Helicobacter pyloriand Gastric Acid Secretion: The Ulcer Link?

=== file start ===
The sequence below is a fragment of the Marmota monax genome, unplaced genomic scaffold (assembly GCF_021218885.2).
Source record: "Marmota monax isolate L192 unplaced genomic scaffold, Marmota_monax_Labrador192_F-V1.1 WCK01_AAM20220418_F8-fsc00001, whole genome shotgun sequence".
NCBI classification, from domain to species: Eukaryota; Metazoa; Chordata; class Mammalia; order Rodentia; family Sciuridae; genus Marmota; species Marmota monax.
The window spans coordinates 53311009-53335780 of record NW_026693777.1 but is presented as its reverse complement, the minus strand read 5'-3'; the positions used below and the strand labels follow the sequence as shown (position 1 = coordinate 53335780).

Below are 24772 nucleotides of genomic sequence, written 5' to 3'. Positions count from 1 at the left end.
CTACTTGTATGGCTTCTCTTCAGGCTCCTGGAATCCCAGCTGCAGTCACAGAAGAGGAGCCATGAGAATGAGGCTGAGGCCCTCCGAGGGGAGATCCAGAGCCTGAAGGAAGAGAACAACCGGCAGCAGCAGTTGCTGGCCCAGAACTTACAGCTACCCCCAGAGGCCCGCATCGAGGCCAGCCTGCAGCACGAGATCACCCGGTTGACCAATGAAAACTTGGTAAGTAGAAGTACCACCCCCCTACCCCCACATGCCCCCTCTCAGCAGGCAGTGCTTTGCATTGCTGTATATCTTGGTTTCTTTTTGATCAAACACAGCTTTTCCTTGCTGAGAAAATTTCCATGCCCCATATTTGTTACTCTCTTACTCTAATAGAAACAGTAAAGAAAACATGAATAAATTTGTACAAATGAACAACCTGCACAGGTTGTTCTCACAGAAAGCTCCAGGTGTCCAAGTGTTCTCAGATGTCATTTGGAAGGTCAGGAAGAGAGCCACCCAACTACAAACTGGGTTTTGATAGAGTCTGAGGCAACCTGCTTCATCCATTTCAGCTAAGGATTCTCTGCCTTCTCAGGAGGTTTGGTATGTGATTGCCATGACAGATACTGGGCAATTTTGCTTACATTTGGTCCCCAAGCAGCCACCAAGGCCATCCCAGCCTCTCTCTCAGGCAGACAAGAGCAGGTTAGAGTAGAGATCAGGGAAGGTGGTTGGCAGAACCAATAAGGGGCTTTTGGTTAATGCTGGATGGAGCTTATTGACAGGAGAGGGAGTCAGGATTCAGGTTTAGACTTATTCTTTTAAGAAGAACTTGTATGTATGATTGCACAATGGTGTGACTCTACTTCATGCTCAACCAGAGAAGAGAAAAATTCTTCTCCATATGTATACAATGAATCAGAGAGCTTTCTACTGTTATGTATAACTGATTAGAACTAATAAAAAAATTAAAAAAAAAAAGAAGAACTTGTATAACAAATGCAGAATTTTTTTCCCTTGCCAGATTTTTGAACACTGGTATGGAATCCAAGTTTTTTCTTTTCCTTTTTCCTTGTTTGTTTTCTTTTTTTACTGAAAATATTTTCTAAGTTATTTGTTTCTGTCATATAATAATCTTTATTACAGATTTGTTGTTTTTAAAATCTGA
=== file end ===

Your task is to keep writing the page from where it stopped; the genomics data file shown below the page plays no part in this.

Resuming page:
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Helicobacter pylori is a recognized cause of chronic active gastritis and is frequently associated with peptic ulcer disease, but its effect on acid secretion is unclear. Transient hypochlorhydria occurs with acute infections. Despite the theoretical possibility of an increase in parietal cell mass or a response to stimulation occurring secondary to the associated hypergastrinaemia observed with H. pylori, no consistent increase in basal, pentagastrin-stimulated acid secretion or 24-h intragastric acidity has been reported. Although H. pylori is accepted as one of the many factors involved in peptic ulcer disease, and eradication results in decreased ulcer recurrence, its pathogenic role is still poorly understood. The progression of chronic active gastritis to atrophic gastritis and hypochlorhydria may in part explain the natural tendency for duodenal ulcer disease to resolve.
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